[Array of islands in the Florida Everglades overlaid with contemporary networks of dykes and roadways. Landsat courtesy of NASA]
According to paleoecologist Gail Chmura, the paramecium-shaped islands rising from the flat expanse of the Everglades are “just one of a number of cases where people and human disturbances played a major role in landscape development.”
Scientists have generally thought that humans didn’t affect the Everglades in any significant way until recent times. But long before corporate sugar plantations arrived, or orange groves, canals, levies and other terraforms, we dwelled on the islands, which in turn further constructed them:
“As scientists chisel through hard layers of rock and dig up piles of ancient and buried waste materials, they are finding evidence of settlement, abandonment and resettlement in the area, beginning more than 5,000 years ago…By piling up mounds of fish remains, turtle bones and other waste products, these people probably altered the chemistry of the soil and raised the elevation of the islands, making the land even more welcoming to all kinds of life…As the waste dissolved and broke down, discarded bones in particular would have helped create productive, phosphorous-rich soil.”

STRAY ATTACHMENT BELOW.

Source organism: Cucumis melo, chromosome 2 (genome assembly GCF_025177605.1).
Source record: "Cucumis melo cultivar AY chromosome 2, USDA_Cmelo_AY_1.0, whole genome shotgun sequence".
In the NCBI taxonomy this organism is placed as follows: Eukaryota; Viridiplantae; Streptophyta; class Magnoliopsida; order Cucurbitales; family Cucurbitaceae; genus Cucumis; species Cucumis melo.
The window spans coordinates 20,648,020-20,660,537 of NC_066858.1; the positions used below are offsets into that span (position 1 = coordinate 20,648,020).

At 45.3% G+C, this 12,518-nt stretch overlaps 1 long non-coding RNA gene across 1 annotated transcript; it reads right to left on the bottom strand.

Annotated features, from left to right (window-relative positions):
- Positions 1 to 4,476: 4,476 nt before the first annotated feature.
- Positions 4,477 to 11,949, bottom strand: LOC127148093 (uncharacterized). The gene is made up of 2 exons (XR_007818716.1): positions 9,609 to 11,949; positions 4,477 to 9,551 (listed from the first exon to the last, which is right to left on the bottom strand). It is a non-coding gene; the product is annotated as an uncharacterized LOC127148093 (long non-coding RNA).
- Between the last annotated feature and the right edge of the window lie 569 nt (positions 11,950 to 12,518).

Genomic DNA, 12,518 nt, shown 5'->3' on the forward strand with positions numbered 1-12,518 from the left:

Given the scale and sheer number of the islands, it’s not likely humans made all of them. Rather we probably took refuge on existing geohumps, enriching them with our waste products in the process. The irregular distribution of the islands still provides unanswered questions as to their formation and the fascinating interweaving of anthropogenic and other forces. Miniscule plateaus in the surface of the limestone base – just an inch or so above its surroundings – could begin to collect peat and other matter, initiating a self-aggregating process. Given the Everglades flatness, elevating the islands by a foot or more engenders a whole new range of thresholds, habitats and vegetation; thus their name – tree islands. It fascinating to speculate about whether these compost piles were deliberate design or inadvertent effect, or inadvertent effect that became cultured, deliberate design. Equally interesting to think that our inhabiting of the Everglades once helped amass soil and its living medium in direct contrast to its wholesale erasure.